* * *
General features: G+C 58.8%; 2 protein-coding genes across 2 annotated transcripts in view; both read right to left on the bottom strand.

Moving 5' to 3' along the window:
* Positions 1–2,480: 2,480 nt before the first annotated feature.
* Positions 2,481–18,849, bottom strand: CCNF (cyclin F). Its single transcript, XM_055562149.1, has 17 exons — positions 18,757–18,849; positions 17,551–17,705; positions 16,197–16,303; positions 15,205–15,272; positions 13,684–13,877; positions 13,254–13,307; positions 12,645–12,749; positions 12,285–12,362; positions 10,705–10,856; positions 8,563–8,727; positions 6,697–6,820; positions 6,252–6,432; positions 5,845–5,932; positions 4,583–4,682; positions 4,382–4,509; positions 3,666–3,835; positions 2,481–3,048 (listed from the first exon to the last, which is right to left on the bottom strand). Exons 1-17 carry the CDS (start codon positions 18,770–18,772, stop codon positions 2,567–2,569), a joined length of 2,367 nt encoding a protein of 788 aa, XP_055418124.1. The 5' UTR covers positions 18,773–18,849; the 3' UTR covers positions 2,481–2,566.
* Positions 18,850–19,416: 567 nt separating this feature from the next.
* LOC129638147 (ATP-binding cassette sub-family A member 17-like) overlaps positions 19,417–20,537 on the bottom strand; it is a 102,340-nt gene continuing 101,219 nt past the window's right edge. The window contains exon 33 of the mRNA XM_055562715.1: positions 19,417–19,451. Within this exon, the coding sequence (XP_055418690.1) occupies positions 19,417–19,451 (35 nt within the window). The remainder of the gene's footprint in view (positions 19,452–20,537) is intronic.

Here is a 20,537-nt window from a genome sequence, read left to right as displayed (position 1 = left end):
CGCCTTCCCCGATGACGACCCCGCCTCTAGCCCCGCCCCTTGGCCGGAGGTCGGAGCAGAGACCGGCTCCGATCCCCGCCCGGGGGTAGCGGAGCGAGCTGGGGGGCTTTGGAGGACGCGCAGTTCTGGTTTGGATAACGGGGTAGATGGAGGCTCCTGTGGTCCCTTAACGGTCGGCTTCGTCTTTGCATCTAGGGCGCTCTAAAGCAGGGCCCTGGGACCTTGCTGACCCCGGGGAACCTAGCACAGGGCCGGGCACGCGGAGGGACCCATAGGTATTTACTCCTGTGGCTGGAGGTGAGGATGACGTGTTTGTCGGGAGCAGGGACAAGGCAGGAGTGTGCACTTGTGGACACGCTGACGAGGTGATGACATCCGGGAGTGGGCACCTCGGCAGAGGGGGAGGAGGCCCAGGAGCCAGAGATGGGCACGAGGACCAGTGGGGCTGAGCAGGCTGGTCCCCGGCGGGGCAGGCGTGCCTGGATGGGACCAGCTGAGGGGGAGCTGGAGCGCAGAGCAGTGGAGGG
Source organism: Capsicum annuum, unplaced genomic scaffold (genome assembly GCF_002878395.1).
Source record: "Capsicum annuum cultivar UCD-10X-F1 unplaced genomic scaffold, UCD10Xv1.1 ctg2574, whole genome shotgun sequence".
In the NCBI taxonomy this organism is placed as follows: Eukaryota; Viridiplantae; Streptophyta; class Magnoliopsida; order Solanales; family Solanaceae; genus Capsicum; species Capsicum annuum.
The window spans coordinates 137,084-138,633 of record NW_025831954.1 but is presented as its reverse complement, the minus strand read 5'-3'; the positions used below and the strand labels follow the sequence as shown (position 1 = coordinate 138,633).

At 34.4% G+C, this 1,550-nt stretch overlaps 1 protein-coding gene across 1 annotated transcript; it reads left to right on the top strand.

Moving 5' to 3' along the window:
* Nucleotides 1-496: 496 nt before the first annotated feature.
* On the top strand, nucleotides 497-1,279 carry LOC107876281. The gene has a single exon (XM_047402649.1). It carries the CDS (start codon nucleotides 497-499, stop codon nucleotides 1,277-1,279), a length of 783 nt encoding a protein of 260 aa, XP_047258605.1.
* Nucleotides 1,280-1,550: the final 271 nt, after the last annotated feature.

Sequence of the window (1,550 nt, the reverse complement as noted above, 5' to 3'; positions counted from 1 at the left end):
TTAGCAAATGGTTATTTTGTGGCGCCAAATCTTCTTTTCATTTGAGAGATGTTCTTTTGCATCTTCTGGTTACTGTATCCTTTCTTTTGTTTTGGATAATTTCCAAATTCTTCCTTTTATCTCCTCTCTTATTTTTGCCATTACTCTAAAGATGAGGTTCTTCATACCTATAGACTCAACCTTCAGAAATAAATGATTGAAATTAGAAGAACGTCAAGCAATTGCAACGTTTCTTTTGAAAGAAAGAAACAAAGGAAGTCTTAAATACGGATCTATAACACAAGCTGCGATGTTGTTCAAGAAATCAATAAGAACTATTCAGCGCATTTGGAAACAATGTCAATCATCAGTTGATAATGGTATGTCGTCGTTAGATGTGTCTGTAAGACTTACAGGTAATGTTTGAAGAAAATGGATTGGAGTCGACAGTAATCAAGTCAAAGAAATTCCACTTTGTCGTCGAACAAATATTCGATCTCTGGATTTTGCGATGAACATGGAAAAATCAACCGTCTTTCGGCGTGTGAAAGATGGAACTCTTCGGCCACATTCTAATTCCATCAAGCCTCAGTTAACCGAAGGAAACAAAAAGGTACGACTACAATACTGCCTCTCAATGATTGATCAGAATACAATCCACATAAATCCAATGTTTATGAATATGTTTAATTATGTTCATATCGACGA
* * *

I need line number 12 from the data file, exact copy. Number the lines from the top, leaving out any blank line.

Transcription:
The window spans coordinates 137,084-138,633 of record NW_025831954.1 but is presented as its reverse complement, the minus strand read 5'-3'; the positions used below and the strand labels follow the sequence as shown (position 1 = coordinate 138,633).